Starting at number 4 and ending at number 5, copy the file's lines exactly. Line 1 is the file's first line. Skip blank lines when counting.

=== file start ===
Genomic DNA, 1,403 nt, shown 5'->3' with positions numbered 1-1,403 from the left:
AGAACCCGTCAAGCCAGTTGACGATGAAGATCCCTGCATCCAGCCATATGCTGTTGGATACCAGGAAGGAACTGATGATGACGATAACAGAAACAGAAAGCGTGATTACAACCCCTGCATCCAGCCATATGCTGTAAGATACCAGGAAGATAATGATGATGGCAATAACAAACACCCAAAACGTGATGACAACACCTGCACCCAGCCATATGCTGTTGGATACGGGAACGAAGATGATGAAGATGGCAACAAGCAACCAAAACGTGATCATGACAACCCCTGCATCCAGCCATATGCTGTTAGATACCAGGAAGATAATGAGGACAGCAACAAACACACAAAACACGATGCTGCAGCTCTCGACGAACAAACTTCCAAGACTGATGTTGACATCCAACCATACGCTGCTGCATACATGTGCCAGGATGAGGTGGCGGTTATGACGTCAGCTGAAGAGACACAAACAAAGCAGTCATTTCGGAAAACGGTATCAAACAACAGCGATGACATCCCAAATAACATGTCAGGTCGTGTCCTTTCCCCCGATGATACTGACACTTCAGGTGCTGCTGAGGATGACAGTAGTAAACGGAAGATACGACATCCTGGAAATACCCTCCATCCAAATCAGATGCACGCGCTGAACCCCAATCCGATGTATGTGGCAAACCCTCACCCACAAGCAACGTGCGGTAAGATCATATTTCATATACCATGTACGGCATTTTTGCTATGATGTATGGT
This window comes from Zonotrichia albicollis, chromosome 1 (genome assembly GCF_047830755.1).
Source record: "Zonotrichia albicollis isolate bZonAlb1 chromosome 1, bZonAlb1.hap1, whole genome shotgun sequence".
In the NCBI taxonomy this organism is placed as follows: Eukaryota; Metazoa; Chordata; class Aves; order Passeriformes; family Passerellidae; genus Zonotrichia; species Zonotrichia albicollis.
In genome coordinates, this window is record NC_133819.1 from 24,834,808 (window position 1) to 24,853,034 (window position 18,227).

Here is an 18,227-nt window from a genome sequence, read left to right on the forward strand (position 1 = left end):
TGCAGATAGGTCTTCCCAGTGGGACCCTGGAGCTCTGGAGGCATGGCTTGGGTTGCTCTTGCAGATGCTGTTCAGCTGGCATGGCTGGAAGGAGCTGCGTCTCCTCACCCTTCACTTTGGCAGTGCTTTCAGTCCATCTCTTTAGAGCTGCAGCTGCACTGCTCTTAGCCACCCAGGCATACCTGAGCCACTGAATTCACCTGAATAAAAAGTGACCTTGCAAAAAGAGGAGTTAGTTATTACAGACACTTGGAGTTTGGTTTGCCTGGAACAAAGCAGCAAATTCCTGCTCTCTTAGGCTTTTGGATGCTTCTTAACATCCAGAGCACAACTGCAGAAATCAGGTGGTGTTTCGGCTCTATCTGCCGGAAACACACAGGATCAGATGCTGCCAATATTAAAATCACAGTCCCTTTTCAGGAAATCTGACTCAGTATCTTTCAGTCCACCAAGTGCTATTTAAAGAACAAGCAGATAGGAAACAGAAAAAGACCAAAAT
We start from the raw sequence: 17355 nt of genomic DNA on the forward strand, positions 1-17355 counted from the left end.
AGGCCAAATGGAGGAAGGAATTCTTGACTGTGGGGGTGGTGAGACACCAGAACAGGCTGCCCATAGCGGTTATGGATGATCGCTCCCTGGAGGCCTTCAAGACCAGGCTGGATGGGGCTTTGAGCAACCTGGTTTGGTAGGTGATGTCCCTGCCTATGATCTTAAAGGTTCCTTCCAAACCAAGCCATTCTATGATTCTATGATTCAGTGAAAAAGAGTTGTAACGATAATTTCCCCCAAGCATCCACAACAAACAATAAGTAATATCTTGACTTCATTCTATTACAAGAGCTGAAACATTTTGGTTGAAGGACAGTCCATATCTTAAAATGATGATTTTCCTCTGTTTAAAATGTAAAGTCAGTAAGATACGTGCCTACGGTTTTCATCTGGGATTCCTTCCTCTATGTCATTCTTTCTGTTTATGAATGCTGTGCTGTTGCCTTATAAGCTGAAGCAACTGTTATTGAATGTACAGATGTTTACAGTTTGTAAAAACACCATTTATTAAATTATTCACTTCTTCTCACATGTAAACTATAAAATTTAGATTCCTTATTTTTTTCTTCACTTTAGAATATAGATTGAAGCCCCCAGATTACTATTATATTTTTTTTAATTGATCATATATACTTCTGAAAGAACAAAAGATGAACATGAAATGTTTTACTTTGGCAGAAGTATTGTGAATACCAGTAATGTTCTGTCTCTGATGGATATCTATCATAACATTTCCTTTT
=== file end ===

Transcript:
Source record: "Zonotrichia albicollis isolate bZonAlb1 chromosome 1, bZonAlb1.hap1, whole genome shotgun sequence".
In the NCBI taxonomy this organism is placed as follows: Eukaryota; Metazoa; Chordata; class Aves; order Passeriformes; family Passerellidae; genus Zonotrichia; species Zonotrichia albicollis.